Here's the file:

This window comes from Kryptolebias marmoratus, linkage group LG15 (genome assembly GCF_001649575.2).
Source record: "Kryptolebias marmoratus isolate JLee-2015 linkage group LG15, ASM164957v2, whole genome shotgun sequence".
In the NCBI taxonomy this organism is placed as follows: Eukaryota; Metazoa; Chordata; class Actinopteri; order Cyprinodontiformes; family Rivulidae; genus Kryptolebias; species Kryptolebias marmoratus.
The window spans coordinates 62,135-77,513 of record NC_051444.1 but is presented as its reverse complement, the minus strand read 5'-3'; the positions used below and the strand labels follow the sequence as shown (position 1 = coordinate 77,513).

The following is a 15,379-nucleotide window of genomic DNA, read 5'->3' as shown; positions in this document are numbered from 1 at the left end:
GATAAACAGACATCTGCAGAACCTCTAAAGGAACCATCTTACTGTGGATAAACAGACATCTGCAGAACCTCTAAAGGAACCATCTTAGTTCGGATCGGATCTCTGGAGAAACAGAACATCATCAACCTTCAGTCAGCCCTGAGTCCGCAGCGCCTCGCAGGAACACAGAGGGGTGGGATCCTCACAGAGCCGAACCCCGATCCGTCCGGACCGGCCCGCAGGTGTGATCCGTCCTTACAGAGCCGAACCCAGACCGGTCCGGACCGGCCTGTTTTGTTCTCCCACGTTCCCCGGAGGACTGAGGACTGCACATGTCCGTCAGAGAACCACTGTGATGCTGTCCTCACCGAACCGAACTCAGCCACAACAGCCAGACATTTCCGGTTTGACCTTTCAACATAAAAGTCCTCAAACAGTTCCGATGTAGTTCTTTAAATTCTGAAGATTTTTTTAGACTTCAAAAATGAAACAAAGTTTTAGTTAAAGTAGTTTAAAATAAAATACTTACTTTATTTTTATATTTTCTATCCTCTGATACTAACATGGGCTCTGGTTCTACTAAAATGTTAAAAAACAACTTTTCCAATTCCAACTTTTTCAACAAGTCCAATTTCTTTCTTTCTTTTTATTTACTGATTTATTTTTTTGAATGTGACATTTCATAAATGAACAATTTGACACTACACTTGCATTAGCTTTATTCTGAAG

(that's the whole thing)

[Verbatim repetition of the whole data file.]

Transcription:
This window comes from Kryptolebias marmoratus, linkage group LG15 (genome assembly GCF_001649575.2).
Source record: "Kryptolebias marmoratus isolate JLee-2015 linkage group LG15, ASM164957v2, whole genome shotgun sequence".
In the NCBI taxonomy this organism is placed as follows: Eukaryota; Metazoa; Chordata; class Actinopteri; order Cyprinodontiformes; family Rivulidae; genus Kryptolebias; species Kryptolebias marmoratus.
The window spans coordinates 62,135-77,513 of record NC_051444.1 but is presented as its reverse complement, the minus strand read 5'-3'; the positions used below and the strand labels follow the sequence as shown (position 1 = coordinate 77,513).

The following is a 15,379-nucleotide window of genomic DNA, read 5'->3' as shown; positions in this document are numbered from 1 at the left end:
GATAAACAGACATCTGCAGAACCTCTAAAGGAACCATCTTACTGTGGATAAACAGACATCTGCAGAACCTCTAAAGGAACCATCTTAGTTCGGATCGGATCTCTGGAGAAACAGAACATCATCAACCTTCAGTCAGCCCTGAGTCCGCAGCGCCTCGCAGGAACACAGAGGGGTGGGATCCTCACAGAGCCGAACCCCGATCCGTCCGGACCGGCCCGCAGGTGTGATCCGTCCTTACAGAGCCGAACCCAGACCGGTCCGGACCGGCCTGTTTTGTTCTCCCACGTTCCCCGGAGGACTGAGGACTGCACATGTCCGTCAGAGAACCACTGTGATGCTGTCCTCACCGAACCGAACTCAGCCACAACAGCCAGACATTTCCGGTTTGACCTTTCAACATAAAAGTCCTCAAACAGTTCCGATGTAGTTCTTTAAATTCTGAAGATTTTTTTAGACTTCAAAAATGAAACAAAGTTTTAGTTAAAGTAGTTTAAAATAAAATACTTACTTTATTTTTATATTTTCTATCCTCTGATACTAACATGGGCTCTGGTTCTACTAAAATGTTAAAAAACAACTTTTCCAATTCCAACTTTTTCAACAAGTCCAATTTCTTTCTTTCTTTTTATTTACTGATTTATTTTTTTGAATGTGACATTTCATAAATGAACAATTTGACACTACACTTGCATTAGCTTTATTCTGAAG